What Mental Health Resources Are Out There for You?

For more than 10 years, October has been recognized as Emotional Wellness Month across the United States, but here in 2020, it feels more crucial now than ever to prioritize our own mental and emotional health. The lack of social connections, the financial strain of income loss, the racial injustice in our communities, and the threat of this global pandemic are stressful—traumatic, even—for all of us.   

Mental Illness Is on the Rise, but Barriers to Help Remain.

A recent poll from the CDC found that 40 percent of Americans over 18 currently deal with depression, anxiety, loneliness, substance abuse, trauma responses or suicidal thoughts due to the events of this year. As the data also points out, among those most vulnerable to mental health concerns are essential workers, racial or ethnic minorities, young adults and unpaid caregivers. People in low socioeconomic areas or with pre-existing medical issues are affected disproportionately too.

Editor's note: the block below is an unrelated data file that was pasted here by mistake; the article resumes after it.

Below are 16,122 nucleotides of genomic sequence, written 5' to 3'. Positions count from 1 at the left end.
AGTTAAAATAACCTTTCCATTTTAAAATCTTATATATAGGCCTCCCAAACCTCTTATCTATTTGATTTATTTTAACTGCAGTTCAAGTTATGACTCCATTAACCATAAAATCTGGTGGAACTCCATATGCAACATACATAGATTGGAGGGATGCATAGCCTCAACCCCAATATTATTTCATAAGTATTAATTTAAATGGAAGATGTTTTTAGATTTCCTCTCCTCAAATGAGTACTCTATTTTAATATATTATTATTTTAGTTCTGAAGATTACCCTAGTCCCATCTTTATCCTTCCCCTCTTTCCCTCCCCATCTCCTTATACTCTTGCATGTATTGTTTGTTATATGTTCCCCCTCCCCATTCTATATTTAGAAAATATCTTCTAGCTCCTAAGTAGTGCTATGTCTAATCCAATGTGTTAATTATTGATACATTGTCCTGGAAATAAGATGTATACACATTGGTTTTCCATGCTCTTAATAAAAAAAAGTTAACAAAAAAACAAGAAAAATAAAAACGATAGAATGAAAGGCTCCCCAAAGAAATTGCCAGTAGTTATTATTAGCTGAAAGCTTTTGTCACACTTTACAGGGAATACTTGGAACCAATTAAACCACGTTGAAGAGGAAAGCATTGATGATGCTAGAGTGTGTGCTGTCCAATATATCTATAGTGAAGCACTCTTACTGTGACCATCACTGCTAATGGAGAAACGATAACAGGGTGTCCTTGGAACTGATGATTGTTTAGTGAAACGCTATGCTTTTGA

In these uncertain times, we all should invest more energy, attention and care toward our mental health. But this in itself can be overwhelming if we don’t know where to start—or worse, if we are denied access. While crucial strides have been taken to destigmatize mental illness over the last decade, there are still barriers in place to exclude many of us from the therapeutic resources and interventions we need.